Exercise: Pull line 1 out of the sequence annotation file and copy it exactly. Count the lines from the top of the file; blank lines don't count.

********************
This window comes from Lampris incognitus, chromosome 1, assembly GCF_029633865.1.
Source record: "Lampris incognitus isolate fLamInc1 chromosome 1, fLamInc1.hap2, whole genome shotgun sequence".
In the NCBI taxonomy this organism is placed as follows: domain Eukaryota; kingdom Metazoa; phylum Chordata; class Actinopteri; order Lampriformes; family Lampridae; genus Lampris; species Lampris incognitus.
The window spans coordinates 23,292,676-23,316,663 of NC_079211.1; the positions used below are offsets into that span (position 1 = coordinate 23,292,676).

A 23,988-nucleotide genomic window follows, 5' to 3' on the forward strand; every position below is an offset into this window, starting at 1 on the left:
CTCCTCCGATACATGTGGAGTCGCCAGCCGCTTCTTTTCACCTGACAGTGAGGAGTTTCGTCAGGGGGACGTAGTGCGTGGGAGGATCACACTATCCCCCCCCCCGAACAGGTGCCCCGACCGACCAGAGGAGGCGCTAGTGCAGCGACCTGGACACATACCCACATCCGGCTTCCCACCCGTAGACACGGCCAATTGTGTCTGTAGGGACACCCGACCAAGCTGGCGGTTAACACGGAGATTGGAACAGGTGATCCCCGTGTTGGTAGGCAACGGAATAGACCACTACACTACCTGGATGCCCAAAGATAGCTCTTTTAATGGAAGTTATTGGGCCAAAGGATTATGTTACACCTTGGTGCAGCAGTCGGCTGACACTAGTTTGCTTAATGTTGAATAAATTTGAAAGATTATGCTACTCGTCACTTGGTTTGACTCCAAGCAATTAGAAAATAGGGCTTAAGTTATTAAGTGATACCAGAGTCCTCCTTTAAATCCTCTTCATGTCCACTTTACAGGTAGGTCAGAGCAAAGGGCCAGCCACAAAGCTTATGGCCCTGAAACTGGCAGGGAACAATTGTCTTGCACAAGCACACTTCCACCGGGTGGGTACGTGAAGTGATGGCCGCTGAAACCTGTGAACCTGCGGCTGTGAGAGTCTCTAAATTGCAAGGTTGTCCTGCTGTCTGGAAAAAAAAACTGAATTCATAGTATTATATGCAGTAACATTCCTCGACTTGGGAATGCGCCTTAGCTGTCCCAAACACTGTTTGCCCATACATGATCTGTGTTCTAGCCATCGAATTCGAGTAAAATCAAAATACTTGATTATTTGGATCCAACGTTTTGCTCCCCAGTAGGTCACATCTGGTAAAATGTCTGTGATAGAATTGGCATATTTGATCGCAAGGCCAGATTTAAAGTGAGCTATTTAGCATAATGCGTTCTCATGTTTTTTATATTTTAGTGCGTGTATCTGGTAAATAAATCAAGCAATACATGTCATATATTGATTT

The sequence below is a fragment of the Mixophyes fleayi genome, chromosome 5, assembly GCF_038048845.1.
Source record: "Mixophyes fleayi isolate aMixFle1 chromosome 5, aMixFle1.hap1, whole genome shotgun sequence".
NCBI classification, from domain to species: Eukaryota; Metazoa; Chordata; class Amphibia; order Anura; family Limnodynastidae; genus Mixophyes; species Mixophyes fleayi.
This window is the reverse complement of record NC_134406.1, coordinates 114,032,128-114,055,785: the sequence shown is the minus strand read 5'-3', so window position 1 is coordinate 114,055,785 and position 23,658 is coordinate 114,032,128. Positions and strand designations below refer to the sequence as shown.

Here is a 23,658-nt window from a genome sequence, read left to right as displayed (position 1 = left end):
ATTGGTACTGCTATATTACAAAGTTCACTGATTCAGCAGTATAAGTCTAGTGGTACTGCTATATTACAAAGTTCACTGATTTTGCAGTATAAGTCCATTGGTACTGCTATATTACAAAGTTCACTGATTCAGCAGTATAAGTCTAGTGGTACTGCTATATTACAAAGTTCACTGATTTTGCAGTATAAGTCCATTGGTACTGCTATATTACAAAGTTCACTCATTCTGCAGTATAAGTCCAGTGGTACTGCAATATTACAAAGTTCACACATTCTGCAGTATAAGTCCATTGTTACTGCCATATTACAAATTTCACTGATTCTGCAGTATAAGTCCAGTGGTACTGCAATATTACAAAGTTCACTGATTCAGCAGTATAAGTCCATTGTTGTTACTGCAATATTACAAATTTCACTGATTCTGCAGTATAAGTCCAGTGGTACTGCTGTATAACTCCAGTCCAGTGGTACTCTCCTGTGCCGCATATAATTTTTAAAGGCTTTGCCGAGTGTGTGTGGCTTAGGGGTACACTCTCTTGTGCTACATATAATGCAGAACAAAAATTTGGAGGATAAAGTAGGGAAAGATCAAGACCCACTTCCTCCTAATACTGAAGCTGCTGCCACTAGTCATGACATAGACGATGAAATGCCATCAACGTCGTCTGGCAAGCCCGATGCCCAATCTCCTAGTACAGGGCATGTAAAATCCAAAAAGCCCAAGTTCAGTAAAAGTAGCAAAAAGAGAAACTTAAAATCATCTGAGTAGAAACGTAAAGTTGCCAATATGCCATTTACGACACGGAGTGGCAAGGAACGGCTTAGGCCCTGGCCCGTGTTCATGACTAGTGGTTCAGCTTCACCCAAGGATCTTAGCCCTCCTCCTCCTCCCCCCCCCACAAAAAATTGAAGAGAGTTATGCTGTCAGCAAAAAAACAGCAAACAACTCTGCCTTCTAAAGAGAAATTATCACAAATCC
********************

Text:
This window comes from Lampris incognitus, chromosome 1, assembly GCF_029633865.1.